Joint Costs – What Your Organization Needs To Know

Posted by Christina K. Bell

Has your organization ever sent out informational materials which have included an appeal for contributions such as a newsletter which includes a solicitation for donations?

Does your organization have a website that provides information about programs along with a section for on-line donations?

Did you know – unless three very specific criteria are met under generally accepted accounting principles – the costs associated with these activities are to be solely allocated to fundraising, even if a portion of these costs are clearly identifiable with a program activity?

Cost associated with the above activities are defined as Joint Costs since they relate to both a program activity and a fundraising activity. However, in order to be allocated between both program and fundraising on your statement of functional expenses, rather than solely to fundraising, three very specific criteria must be met as defined in the accounting and audit world by FASB ASC 958-720 (formerly SOP 98-2). Simply put they are as follows:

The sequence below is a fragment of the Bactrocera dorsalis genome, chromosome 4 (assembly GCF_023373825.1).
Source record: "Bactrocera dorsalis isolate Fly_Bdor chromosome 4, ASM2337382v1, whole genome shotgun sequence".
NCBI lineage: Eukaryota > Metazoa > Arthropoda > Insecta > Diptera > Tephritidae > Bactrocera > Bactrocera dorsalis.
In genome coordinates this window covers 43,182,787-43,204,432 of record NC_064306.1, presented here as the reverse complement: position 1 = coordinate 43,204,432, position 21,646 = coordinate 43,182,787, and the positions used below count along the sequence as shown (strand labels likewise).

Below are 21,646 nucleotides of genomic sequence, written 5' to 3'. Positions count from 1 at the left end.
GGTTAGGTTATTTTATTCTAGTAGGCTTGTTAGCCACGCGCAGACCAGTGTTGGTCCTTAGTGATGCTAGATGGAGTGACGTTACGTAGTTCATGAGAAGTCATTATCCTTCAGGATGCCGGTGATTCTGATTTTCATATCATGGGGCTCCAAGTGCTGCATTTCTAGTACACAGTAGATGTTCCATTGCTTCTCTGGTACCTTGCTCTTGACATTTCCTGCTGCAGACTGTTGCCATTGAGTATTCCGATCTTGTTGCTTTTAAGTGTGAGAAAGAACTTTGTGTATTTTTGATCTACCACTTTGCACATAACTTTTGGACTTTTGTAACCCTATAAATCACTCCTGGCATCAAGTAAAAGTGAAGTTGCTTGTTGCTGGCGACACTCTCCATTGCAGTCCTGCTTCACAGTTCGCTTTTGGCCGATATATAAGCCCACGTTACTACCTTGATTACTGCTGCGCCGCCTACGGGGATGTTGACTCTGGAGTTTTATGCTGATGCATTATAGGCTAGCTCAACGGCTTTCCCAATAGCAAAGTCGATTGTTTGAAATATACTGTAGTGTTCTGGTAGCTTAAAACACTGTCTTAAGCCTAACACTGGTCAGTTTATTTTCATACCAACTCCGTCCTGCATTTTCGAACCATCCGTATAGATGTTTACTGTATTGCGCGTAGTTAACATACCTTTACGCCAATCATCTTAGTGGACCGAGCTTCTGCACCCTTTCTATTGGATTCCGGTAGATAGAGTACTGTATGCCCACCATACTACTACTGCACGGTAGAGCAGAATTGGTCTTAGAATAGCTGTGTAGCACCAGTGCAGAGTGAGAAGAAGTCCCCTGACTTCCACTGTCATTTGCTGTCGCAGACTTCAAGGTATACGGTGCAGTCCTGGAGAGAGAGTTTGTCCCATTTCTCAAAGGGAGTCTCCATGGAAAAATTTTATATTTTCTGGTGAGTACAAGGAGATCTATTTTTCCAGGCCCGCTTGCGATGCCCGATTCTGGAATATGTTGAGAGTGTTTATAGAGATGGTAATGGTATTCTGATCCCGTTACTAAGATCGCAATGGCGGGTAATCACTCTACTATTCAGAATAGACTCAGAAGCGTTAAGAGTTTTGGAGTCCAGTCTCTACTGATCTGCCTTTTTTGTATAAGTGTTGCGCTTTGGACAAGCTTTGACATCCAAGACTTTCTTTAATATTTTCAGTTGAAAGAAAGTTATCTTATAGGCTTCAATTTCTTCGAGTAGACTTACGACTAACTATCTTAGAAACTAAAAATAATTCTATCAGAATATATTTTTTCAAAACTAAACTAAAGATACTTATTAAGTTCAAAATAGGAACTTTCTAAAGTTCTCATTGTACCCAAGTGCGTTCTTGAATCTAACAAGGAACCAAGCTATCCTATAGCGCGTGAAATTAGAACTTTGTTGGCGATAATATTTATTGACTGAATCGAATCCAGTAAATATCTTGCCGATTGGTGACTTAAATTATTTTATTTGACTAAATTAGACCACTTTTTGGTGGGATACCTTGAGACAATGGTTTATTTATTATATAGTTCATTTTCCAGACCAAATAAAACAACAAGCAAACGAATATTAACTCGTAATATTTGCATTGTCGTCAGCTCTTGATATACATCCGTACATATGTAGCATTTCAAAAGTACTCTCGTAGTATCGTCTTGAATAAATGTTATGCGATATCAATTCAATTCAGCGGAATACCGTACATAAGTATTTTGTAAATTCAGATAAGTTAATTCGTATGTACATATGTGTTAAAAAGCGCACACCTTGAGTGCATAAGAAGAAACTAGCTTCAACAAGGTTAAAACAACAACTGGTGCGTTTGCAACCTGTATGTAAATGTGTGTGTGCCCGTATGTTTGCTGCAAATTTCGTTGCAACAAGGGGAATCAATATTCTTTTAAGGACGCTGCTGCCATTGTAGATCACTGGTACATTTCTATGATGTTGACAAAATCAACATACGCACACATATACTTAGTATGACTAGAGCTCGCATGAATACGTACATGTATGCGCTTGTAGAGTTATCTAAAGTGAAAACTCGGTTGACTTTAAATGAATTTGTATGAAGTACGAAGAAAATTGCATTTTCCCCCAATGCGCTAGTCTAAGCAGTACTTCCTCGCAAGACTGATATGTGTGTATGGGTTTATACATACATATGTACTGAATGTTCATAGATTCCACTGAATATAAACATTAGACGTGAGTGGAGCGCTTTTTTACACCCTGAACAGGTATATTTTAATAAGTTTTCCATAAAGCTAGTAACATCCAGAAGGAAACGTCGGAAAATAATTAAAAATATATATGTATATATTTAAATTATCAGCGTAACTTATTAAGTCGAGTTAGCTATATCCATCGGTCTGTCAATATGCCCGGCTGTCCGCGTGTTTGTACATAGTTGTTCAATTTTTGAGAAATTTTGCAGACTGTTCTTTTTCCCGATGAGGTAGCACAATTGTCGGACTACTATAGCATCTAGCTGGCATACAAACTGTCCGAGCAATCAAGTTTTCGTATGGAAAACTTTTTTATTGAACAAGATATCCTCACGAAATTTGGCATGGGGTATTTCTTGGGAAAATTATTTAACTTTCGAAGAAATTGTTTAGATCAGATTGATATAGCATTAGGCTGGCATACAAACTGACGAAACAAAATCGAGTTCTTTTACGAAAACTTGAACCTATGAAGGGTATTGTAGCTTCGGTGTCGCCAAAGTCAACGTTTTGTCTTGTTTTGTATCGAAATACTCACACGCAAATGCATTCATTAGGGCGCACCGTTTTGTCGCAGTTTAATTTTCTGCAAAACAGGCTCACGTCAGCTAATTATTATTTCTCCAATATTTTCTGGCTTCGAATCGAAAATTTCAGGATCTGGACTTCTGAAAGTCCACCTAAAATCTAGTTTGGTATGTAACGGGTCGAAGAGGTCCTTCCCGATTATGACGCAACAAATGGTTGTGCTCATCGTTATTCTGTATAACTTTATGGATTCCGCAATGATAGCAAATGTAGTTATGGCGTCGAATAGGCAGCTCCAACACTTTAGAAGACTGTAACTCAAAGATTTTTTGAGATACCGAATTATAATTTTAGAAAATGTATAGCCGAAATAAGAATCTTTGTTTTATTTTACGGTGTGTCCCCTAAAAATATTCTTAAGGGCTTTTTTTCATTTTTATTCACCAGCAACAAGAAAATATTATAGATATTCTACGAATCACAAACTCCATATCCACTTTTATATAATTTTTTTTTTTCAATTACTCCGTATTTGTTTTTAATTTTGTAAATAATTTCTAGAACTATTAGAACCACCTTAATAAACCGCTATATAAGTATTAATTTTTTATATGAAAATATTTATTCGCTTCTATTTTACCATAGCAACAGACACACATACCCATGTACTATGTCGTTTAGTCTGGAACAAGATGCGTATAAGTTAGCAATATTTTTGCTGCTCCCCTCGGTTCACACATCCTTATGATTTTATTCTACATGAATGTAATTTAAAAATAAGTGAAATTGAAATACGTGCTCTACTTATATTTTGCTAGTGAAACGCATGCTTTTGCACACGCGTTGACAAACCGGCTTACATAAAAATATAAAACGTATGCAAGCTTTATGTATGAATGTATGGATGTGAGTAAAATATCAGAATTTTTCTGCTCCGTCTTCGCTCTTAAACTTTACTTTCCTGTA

1. Purpose – The material must call for a specific action by the recipient that will help accomplish the nonprofits mission. For example, if the mission of your nonprofit is to assist pregnant women in preventing premature birth, did the materials encourage expected mothers to get regular prenatal checkups?
  2. Audience – The audience must be selected based on its need of the called upon action and/or its ability to take the action. The audience cannot be chosen based on prior donors or on the ability or likelihood of the recipient to contribute.
  3. Content – Information describing the nonprofit, it causes, and how contributions will be used does not satisfy the content criteria. The content must call the recipient to make a specific action and that action must aid the nonprofit in accomplishing its mission.

If all three criteria are met, your organization should charge those costs identifiable with program functions to program services and those costs identifiable with fundraising efforts to fundraising. This will improve the allocation of expenses on your organization’s Statement of Functional Expenses compared to if 100% of these costs were allocated to fundraising.

As a result, it is important that your organization examine all activities which may result in joint costs before implementing them to ensure the above criteria can be met and if not, what affect will it will have on your organization’s Statement of Functional Expenses.

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